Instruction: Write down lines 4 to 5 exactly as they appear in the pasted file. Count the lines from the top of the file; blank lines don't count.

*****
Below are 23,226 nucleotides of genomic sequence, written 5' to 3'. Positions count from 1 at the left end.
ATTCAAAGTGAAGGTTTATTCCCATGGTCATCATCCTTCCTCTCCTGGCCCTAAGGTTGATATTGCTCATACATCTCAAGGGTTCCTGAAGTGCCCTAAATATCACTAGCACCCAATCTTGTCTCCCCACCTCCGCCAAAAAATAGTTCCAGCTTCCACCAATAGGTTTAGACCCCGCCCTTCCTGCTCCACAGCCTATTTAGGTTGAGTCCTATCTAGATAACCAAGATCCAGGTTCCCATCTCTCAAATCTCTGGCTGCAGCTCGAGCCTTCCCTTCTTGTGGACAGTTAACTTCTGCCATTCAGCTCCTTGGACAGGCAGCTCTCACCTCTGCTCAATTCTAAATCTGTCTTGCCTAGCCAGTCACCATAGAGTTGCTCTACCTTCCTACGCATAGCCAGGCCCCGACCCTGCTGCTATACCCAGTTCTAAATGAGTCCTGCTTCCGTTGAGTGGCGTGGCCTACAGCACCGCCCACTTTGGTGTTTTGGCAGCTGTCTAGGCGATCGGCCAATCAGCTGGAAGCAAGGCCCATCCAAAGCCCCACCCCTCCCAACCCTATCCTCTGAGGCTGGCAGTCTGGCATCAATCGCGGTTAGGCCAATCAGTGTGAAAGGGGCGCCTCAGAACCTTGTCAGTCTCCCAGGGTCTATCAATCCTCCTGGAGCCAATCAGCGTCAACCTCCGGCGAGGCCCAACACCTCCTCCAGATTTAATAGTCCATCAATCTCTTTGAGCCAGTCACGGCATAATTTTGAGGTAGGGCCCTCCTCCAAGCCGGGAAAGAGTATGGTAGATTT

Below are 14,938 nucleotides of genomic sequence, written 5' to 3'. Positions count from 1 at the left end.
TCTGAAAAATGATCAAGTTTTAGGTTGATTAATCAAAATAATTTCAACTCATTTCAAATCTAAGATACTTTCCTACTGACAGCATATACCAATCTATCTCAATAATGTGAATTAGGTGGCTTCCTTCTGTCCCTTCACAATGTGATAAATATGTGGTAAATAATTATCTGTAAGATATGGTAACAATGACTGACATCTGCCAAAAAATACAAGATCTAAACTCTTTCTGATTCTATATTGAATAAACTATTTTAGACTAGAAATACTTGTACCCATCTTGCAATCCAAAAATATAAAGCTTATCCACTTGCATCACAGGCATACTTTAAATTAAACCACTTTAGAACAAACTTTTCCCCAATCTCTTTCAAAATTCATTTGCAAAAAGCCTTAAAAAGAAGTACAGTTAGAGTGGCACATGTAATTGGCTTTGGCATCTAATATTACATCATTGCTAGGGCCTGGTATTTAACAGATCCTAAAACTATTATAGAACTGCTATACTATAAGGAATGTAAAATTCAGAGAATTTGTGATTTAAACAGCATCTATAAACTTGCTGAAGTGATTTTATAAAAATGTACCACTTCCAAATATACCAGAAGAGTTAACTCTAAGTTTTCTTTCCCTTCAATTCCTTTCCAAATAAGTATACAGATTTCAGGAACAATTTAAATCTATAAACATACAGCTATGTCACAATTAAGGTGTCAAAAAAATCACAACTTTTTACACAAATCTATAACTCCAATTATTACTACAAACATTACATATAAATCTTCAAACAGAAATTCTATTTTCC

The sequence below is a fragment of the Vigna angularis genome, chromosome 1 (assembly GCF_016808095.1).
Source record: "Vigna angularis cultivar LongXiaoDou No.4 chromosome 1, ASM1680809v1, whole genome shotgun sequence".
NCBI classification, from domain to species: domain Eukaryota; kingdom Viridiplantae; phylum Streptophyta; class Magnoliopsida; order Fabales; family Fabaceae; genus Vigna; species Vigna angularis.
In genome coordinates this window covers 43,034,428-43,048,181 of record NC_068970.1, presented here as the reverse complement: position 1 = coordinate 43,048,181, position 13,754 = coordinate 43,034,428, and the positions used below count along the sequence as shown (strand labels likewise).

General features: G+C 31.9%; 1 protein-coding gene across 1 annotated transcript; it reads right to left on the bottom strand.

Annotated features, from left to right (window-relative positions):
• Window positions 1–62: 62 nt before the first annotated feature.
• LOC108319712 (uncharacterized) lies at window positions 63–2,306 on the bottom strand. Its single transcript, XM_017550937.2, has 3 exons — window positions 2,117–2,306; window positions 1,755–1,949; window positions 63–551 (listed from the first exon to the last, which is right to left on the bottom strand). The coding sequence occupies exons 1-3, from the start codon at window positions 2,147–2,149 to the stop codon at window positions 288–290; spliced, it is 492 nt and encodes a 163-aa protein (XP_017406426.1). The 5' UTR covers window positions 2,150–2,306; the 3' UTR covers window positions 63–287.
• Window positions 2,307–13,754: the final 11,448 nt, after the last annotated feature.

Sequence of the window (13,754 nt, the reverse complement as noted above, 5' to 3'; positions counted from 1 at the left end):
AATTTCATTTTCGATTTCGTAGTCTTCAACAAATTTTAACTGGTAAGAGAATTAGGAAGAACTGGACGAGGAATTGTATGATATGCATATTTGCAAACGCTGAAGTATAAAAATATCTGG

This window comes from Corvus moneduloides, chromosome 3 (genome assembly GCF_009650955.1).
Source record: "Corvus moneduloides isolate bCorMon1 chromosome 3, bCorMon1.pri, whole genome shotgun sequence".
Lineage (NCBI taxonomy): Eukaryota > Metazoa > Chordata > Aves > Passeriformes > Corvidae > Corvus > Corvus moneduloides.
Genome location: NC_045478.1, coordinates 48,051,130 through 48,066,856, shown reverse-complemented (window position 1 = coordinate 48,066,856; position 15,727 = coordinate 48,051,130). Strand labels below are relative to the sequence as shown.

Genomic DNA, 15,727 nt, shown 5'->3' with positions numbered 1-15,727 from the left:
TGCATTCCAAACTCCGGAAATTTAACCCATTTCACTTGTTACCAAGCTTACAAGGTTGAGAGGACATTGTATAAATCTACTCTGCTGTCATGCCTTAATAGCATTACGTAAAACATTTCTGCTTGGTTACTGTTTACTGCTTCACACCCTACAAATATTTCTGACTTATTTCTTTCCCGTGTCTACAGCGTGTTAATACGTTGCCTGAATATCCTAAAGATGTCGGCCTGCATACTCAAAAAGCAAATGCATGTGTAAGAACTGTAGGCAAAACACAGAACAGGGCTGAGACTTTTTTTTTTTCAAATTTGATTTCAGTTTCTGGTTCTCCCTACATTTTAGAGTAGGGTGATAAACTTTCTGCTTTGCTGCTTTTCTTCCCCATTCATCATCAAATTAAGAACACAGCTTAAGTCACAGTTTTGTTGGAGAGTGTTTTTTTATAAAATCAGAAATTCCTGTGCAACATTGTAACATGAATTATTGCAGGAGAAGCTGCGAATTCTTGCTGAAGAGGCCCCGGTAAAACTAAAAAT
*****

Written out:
TCTGAAAAATGATCAAGTTTTAGGTTGATTAATCAAAATAATTTCAACTCATTTCAAATCTAAGATACTTTCCTACTGACAGCATATACCAATCTATCTCAATAATGTGAATTAGGTGGCTTCCTTCTGTCCCTTCACAATGTGATAAATATGTGGTAAATAATTATCTGTAAGATATGGTAACAATGACTGACATCTGCCAAAAAATACAAGATCTAAACTCTTTCTGATTCTATATTGAATAAACTATTTTAGACTAGAAATACTTGTACCCATCTTGCAATCCAAAAATATAAAGCTTATCCACTTGCATCACAGGCATACTTTAAATTAAACCACTTTAGAACAAACTTTTCCCCAATCTCTTTCAAAATTCATTTGCAAAAAGCCTTAAAAAGAAGTACAGTTAGAGTGGCACATGTAATTGGCTTTGGCATCTAATATTACATCATTGCTAGGGCCTGGTATTTAACAGATCCTAAAACTATTATAGAACTGCTATACTATAAGGAATGTAAAATTCAGAGAATTTGTGATTTAAACAGCATCTATAAACTTGCTGAAGTGATTTTATAAAAATGTACCACTTCCAAATATACCAGAAGAGTTAACTCTAAGTTTTCTTTCCCTTCAATTCCTTTCCAAATAAGTATACAGATTTCAGGAACAATTTAAATCTATAAACATACAGCTATGTCACAATTAAGGTGTCAAAAAAATCACAACTTTTTACACAAATCTATAACTCCAATTATTACTACAAACATTACATATAAATCTTCAAACAGAAATTCTATTTTCC

The sequence below is a fragment of the Vigna angularis genome, chromosome 1 (assembly GCF_016808095.1).